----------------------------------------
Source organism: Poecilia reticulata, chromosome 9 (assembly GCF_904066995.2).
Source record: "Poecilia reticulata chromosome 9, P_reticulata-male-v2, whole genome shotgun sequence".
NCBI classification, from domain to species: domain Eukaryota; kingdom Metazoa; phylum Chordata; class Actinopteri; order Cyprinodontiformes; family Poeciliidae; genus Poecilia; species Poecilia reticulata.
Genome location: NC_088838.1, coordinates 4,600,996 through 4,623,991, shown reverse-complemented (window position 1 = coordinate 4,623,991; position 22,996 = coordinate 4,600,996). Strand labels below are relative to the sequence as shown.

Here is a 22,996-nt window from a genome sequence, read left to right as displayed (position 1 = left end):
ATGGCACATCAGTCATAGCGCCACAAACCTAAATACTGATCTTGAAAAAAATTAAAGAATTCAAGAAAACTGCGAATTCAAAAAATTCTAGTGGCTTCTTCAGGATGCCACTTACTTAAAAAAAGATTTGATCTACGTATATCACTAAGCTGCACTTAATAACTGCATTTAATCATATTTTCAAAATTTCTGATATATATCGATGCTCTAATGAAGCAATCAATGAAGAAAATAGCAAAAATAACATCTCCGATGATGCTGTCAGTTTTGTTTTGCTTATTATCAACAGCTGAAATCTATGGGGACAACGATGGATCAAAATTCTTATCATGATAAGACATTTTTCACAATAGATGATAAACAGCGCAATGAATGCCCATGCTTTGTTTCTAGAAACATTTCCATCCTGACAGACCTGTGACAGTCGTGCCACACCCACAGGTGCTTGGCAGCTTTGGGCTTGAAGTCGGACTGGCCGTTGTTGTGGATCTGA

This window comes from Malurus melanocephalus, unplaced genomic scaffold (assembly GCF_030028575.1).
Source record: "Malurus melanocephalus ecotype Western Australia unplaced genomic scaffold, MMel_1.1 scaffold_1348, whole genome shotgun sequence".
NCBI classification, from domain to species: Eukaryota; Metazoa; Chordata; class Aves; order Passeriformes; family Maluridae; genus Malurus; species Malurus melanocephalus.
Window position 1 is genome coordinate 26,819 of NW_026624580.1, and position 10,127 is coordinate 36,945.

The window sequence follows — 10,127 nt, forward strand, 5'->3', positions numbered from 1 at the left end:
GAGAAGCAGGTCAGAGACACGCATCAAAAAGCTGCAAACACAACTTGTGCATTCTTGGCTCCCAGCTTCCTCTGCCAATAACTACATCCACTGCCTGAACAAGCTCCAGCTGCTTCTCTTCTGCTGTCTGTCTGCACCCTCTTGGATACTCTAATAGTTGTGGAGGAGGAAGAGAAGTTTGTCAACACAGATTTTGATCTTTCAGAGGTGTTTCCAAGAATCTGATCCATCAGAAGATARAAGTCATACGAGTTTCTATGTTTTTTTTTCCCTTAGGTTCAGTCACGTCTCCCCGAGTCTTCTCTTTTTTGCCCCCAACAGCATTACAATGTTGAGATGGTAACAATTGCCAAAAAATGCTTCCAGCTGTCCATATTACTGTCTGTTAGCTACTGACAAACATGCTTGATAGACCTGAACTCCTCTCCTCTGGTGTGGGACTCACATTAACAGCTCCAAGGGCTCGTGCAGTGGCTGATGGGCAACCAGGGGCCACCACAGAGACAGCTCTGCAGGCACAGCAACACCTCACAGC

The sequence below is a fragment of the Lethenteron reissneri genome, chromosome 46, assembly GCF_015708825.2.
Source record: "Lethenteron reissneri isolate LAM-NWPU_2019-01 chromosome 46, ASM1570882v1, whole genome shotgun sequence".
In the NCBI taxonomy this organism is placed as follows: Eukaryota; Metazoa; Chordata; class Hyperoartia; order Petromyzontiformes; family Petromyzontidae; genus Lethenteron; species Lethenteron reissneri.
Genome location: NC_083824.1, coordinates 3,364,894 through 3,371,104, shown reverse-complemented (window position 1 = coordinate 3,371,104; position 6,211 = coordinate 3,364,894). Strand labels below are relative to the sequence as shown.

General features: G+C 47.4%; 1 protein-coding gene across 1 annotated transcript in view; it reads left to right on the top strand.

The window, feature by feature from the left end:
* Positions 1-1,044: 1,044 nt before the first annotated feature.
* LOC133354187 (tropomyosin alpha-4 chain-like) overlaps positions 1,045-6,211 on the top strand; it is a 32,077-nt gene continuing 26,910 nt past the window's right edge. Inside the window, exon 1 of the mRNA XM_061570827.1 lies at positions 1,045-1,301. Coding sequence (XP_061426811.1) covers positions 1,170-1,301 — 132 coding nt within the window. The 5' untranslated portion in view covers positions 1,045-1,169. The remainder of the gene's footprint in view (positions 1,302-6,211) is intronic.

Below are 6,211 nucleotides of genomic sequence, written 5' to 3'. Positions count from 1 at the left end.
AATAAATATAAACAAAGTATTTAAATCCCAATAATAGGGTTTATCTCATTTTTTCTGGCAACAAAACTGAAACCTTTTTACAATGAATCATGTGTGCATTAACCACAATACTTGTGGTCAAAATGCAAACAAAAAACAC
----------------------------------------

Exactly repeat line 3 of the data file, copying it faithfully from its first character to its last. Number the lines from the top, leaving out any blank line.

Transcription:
NCBI classification, from domain to species: domain Eukaryota; kingdom Metazoa; phylum Chordata; class Actinopteri; order Cyprinodontiformes; family Poeciliidae; genus Poecilia; species Poecilia reticulata.